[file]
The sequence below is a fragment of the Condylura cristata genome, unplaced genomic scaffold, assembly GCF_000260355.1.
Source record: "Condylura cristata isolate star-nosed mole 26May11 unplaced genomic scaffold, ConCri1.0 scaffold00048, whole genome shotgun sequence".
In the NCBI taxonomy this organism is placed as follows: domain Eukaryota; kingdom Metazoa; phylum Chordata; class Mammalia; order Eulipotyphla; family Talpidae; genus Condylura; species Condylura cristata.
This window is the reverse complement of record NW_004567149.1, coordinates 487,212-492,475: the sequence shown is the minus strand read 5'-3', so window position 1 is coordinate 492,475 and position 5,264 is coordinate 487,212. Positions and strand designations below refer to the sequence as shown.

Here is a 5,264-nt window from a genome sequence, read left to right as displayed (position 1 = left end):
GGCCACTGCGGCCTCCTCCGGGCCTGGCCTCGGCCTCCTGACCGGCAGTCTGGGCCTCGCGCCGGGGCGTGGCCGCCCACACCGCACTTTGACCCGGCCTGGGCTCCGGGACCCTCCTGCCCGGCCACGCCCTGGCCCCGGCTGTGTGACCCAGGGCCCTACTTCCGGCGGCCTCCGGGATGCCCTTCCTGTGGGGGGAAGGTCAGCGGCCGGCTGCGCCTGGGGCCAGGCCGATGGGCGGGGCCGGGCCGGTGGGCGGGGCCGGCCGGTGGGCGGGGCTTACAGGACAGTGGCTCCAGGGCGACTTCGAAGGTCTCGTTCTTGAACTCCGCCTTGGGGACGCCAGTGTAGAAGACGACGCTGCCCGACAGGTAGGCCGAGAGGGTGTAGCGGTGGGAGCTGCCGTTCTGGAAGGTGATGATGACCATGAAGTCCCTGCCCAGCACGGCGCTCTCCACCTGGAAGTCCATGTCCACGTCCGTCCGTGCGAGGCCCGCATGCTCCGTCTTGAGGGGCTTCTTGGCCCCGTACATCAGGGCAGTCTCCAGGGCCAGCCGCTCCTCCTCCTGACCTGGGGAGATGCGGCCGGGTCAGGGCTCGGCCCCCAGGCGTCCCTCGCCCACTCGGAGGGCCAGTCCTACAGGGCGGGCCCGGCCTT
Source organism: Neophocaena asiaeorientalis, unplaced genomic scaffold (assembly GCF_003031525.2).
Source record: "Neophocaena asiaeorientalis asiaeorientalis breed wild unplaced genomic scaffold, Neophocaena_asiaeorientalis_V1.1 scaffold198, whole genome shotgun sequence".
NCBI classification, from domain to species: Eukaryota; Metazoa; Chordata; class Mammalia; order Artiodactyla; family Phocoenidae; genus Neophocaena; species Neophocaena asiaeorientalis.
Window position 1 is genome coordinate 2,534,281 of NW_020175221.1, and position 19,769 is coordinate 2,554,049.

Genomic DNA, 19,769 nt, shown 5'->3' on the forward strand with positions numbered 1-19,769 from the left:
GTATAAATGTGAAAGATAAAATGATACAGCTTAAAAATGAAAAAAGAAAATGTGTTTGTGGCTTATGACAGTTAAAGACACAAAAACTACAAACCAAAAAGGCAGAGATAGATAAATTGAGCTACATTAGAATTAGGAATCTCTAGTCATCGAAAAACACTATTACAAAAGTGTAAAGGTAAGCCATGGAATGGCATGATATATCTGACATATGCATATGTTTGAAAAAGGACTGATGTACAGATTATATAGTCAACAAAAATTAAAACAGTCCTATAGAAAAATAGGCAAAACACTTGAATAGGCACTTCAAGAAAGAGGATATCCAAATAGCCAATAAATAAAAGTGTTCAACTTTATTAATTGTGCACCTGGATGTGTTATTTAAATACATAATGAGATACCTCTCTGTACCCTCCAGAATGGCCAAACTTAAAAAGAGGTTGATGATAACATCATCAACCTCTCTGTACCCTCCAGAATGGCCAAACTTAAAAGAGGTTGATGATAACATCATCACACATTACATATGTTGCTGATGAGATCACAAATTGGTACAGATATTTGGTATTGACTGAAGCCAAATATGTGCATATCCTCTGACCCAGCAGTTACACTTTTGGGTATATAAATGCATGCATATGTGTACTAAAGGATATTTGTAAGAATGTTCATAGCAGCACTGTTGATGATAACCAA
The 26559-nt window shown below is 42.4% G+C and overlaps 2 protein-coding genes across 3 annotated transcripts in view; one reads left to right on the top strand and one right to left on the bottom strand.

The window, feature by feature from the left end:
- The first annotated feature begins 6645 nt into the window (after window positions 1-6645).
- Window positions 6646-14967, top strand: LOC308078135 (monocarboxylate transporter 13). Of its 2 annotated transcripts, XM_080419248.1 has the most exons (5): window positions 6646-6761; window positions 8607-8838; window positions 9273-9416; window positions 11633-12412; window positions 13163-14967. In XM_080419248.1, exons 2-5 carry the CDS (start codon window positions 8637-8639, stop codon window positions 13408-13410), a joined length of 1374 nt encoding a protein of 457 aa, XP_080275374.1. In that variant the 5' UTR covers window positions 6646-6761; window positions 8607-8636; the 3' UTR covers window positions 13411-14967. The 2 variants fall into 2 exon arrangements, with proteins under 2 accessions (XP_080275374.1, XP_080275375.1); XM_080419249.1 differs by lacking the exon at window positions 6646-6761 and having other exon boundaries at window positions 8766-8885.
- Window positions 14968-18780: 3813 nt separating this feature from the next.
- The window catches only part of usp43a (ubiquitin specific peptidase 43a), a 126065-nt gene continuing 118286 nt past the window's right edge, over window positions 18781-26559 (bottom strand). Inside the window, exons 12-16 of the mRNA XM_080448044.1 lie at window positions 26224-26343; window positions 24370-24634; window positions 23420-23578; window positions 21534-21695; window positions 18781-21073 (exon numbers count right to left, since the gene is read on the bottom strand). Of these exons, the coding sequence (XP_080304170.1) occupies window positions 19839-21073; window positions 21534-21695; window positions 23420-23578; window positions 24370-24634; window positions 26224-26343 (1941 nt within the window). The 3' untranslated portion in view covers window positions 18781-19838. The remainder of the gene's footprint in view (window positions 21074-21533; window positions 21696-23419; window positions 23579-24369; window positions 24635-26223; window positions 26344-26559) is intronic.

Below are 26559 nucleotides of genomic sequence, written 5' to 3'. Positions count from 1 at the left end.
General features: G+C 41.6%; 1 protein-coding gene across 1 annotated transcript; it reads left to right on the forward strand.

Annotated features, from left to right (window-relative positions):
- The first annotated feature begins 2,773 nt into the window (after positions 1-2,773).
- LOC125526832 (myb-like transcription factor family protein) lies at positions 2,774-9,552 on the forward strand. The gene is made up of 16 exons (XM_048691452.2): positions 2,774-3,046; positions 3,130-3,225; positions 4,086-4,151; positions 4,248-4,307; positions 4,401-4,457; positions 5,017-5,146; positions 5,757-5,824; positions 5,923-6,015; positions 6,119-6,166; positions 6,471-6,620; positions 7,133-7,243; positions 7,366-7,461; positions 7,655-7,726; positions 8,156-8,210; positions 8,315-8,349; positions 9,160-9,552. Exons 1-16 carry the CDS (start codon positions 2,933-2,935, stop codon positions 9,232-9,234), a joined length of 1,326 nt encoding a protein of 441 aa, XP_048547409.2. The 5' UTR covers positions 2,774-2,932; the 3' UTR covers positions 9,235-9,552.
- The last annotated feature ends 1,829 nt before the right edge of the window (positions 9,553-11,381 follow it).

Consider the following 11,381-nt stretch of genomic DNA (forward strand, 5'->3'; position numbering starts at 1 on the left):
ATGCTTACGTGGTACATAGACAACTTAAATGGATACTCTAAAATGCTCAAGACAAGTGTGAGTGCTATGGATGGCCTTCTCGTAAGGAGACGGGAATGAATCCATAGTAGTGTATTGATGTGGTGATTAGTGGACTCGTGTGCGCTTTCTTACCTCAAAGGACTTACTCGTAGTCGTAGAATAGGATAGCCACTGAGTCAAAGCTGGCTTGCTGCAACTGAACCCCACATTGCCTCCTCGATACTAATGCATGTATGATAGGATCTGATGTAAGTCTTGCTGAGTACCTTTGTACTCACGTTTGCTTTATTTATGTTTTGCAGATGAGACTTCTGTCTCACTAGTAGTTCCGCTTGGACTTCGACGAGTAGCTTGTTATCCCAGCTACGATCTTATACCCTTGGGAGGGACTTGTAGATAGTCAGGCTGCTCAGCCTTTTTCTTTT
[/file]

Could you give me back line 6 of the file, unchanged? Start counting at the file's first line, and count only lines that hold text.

GGCCACTGCGGCCTCCTCCGGGCCTGGCCTCGGCCTCCTGACCGGCAGTCTGGGCCTCGCGCCGGGGCGTGGCCGCCCACACCGCACTTTGACCCGGCCTGGGCTCCGGGACCCTCCTGCCCGGCCACGCCCTGGCCCCGGCTGTGTGACCCAGGGCCCTACTTCCGGCGGCCTCCGGGATGCCCTTCCTGTGGGGGGAAGGTCAGCGGCCGGCTGCGCCTGGGGCCAGGCCGATGGGCGGGGCCGGGCCGGTGGGCGGGGCCGGCCGGTGGGCGGGGCTTACAGGACAGTGGCTCCAGGGCGACTTCGAAGGTCTCGTTCTTGAACTCCGCCTTGGGGACGCCAGTGTAGAAGACGACGCTGCCCGACAGGTAGGCCGAGAGGGTGTAGCGGTGGGAGCTGCCGTTCTGGAAGGTGATGATGACCATGAAGTCCCTGCCCAGCACGGCGCTCTCCACCTGGAAGTCCATGTCCACGTCCGTCCGTGCGAGGCCCGCATGCTCCGTCTTGAGGGGCTTCTTGGCCCCGTACATCAGGGCAGTCTCCAGGGCCAGCCGCTCCTCCTCCTGACCTGGGGAGATGCGGCCGGGTCAGGGCTCGGCCCCCAGGCGTCCCTCGCCCACTCGGAGGGCCAGTCCTACAGGGCGGGCCCGGCCTT